923. her mistress by devoting herself, heart soul, to the little baby, Rosaline, and, wit
924. ncern himself, as she grew older, as to religion she was taught, or, indeed, as to wheth
925. ndeed, as to whether she was taught any religion. If she looked well and seemed happy, t
926. he asked. The question came before him one day, when he found that it was quite ti
927. ne day, when he found that it was quite time that she should have some regular instr
928. d at her earnest entreaties, the little one was sent to a convent school. what 90 F
929. y was far rarer then than it is now, so many non-Catholic Americans are glad to take
930. istinguished them- tage of the superior education given in our Catholic convents. The con
931. convents. The convents of America whole world. May they prosper, and continue their d
932. ork. Kathleen had believed it to be her duty to remain in Mr. Maxwell's family until
933. be her duty to remain in Mr. Maxwell's family until her little charge had made her fi
934. r needed. Then she obtained her heart's desire, and she is even now a devoted and fait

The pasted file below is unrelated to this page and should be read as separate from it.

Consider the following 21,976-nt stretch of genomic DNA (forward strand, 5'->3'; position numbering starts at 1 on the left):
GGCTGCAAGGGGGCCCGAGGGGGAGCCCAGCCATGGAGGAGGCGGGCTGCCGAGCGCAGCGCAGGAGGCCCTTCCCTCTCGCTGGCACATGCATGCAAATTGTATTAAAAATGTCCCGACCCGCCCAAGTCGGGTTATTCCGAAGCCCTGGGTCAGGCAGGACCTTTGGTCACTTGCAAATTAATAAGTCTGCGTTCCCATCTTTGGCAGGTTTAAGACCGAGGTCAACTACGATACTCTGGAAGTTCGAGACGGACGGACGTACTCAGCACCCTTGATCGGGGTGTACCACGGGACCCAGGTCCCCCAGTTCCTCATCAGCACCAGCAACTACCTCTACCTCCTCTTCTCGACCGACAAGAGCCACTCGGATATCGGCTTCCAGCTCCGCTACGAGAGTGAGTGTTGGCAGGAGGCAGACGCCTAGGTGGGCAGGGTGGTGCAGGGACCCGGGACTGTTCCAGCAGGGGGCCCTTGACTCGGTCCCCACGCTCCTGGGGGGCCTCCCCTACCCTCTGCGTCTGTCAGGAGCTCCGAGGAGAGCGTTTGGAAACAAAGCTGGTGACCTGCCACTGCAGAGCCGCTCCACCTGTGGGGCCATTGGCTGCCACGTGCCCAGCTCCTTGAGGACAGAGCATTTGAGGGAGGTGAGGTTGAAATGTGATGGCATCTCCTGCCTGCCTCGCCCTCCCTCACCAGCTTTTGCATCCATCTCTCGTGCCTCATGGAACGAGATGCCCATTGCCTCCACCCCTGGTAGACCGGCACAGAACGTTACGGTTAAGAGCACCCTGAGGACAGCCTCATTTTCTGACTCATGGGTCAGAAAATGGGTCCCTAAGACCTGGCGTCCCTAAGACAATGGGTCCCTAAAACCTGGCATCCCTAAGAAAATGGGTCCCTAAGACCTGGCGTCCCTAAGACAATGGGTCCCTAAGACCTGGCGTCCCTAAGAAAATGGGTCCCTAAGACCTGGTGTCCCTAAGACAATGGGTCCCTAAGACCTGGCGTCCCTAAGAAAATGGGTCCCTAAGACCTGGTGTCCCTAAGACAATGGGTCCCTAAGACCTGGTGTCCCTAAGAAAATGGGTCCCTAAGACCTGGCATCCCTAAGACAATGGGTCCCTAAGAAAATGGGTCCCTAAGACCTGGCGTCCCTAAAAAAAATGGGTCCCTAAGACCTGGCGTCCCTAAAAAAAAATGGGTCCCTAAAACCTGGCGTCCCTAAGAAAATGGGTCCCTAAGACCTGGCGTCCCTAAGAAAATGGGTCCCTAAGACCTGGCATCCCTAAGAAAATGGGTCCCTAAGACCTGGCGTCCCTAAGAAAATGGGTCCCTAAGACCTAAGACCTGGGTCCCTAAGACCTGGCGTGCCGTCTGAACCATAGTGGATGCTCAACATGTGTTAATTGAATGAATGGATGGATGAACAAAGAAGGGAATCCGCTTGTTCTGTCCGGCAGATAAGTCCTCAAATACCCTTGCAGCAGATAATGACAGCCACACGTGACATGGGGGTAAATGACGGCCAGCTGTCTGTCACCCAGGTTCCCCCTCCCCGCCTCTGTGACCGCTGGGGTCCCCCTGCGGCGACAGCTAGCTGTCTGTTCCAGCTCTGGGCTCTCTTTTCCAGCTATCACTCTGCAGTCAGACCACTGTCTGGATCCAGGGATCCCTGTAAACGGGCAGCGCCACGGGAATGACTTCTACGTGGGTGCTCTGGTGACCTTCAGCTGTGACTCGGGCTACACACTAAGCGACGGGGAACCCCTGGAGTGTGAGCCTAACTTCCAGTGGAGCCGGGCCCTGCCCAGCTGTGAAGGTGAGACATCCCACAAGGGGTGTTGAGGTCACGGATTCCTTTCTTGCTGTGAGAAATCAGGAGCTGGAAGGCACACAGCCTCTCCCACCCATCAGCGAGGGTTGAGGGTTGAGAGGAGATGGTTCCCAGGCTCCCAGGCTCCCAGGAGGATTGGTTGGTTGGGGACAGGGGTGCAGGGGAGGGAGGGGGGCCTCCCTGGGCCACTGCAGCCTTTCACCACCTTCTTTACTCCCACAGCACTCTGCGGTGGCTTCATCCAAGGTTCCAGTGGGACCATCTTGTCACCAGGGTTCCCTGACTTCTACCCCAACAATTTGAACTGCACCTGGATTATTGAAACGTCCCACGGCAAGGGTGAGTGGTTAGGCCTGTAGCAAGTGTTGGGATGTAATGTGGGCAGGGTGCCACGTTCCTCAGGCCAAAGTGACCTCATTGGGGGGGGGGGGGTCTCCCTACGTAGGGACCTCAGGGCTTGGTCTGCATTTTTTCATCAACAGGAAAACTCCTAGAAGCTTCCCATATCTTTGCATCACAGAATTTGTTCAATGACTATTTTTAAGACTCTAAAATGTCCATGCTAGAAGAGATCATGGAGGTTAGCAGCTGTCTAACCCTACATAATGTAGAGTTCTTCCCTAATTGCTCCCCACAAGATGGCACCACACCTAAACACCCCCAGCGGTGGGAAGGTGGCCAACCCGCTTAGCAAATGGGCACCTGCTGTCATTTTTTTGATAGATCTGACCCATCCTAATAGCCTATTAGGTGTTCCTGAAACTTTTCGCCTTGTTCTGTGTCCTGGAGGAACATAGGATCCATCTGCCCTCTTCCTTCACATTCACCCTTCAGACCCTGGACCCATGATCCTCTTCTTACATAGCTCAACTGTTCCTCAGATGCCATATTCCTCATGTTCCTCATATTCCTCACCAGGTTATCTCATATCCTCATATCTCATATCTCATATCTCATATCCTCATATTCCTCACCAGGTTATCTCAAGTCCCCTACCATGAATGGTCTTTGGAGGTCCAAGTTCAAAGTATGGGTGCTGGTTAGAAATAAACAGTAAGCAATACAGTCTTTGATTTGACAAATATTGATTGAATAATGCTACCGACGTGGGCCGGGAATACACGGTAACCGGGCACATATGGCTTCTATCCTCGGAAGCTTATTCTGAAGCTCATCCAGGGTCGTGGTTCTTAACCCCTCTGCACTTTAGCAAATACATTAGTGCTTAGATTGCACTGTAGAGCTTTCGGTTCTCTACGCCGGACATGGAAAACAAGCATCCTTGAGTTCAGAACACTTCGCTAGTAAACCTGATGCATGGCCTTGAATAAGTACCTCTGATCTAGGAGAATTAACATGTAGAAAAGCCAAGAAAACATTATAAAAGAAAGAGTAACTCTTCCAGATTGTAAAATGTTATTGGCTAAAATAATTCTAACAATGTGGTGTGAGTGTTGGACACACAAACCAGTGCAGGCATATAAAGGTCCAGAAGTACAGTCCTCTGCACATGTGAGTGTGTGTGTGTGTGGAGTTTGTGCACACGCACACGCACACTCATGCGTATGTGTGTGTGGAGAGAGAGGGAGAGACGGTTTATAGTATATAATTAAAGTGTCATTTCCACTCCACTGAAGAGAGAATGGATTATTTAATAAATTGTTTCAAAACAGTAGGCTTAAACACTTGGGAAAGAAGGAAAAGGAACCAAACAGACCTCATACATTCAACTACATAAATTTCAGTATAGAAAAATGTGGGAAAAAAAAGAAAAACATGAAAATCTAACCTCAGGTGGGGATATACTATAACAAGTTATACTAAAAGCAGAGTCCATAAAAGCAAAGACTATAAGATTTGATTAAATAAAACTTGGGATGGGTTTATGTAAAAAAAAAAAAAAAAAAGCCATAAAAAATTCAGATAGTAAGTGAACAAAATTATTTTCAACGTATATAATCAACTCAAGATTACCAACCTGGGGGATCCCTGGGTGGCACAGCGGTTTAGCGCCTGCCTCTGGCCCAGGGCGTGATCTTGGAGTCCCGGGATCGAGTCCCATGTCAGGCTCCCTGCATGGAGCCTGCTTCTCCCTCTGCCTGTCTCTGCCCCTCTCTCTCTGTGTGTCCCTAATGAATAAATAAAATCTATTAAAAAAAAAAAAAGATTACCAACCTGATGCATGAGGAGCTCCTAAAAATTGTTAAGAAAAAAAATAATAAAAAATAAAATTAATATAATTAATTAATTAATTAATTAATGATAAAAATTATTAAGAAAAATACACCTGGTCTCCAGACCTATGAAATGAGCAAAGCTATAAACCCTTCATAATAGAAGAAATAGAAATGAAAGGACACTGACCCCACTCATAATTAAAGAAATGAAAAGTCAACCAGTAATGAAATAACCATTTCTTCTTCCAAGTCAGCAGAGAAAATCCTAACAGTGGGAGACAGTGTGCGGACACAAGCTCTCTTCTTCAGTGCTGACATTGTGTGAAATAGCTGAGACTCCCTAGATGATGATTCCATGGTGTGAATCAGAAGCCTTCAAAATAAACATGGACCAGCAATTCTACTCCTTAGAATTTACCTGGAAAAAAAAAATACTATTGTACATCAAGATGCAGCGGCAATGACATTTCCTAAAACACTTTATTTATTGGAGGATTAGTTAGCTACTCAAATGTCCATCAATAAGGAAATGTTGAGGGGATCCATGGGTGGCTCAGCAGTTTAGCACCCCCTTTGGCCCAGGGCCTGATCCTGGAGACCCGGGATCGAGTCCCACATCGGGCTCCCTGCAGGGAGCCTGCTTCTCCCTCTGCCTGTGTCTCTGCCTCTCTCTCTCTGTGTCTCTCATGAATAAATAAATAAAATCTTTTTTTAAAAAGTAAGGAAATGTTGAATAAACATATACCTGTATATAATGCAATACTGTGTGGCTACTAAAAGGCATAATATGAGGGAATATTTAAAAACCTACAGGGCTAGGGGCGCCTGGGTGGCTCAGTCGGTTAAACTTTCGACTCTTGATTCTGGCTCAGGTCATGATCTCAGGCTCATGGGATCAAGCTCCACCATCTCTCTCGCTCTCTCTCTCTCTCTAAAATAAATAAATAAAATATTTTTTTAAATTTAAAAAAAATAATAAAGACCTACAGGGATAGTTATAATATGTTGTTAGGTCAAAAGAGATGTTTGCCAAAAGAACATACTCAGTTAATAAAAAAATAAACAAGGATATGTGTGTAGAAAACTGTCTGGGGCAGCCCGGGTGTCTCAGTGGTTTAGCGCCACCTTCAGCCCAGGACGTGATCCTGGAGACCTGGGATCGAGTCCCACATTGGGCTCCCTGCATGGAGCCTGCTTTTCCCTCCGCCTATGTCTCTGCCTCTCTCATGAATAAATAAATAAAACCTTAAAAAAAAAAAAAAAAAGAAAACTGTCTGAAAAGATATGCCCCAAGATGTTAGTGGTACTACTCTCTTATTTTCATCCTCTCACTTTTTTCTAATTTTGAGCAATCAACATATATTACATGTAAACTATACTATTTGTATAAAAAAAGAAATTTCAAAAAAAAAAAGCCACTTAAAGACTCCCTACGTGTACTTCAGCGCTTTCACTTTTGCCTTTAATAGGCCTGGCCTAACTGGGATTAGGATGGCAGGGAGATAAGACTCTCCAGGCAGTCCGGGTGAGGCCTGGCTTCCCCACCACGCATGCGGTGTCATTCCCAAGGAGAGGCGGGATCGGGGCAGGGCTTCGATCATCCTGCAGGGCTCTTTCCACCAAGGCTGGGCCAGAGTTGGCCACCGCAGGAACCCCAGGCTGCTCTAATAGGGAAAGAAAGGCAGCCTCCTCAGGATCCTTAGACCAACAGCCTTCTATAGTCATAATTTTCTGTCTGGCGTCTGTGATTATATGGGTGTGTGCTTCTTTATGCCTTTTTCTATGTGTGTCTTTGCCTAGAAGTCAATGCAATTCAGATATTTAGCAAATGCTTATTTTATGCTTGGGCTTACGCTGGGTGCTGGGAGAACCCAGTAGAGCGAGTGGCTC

935. aration made with that expedition which wealth can selves in that matter before the al
936. edition which wealth can selves in that matter before the always insure. Rosaline rema
937. s, amiable child, and with a promise of being as beautiful as she was good. m^tm OR,
938. romise of being as beautiful as she was good. m^tm OR, HOW THAD2 BECAME A BANKER. 9!
939. hears tis cry, every misery. Mother of God Mother of God !" It was the cry of poor
940. , every misery. Mother of God Mother of God !" It was the cry of poor Thade's broke
941. is rosary every night, and when was any one ever forsaken who trusted to the powerf
942. werful intercession of of « Oh, Mother God ! ! our Blessed It Lady ? ! was a mere
943. en he moaned out his prayer, "Mother of God Mother of God !" But if human mothers a
944. ut his prayer, "Mother of God Mother of God !" But if human mothers are so full of
945. !" But if human mothers are so full of love — if their hearts are so easily touch
946. down carelessly to pick it up, but his mind was too absorbed in his grief to pay mu
947. money in bank-notes. Here, indeed, was good fortune. moment the boy was himself aga
948. oing back to Dublin, to his master. His good fortune almost stunned him for the mome
949. d him for the moment, but is quick. How many things he had settled in his own mind,